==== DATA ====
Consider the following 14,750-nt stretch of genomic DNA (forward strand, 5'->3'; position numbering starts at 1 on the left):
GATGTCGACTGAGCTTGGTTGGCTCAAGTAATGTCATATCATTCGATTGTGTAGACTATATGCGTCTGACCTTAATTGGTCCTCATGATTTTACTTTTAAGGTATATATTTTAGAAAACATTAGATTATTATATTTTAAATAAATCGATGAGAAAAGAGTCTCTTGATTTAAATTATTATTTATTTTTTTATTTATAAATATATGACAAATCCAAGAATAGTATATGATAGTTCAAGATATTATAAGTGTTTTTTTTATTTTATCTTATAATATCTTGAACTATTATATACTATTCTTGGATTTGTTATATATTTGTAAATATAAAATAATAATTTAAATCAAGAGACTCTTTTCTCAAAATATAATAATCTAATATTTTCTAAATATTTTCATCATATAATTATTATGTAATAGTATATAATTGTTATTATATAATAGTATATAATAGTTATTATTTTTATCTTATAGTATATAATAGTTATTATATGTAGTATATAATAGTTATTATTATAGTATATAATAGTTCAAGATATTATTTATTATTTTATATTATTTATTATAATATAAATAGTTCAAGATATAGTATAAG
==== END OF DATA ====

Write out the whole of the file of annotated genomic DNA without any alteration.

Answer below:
Consider the following 14,750-nt stretch of genomic DNA (forward strand, 5'->3'; position numbering starts at 1 on the left):
GATGTCGACTGAGCTTGGTTGGCTCAAGTAATGTCATATCATTCGATTGTGTAGACTATATGCGTCTGACCTTAATTGGTCCTCATGATTTTACTTTTAAGGTATATATTTTAGAAAACATTAGATTATTATATTTTAAATAAATCGATGAGAAAAGAGTCTCTTGATTTAAATTATTATTTATTTTTTTATTTATAAATATATGACAAATCCAAGAATAGTATATGATAGTTCAAGATATTATAAGTGTTTTTTTTATTTTATCTTATAATATCTTGAACTATTATATACTATTCTTGGATTTGTTATATATTTGTAAATATAAAATAATAATTTAAATCAAGAGACTCTTTTCTCAAAATATAATAATCTAATATTTTCTAAATATTTTCATCATATAATTATTATGTAATAGTATATAATTGTTATTATATAATAGTATATAATAGTTATTATTTTTATCTTATAGTATATAATAGTTATTATATGTAGTATATAATAGTTATTATTATAGTATATAATAGTTCAAGATATTATTTATTATTTTATATTATTTATTATAATATAAATAGTTCAAGATATAGTATAAG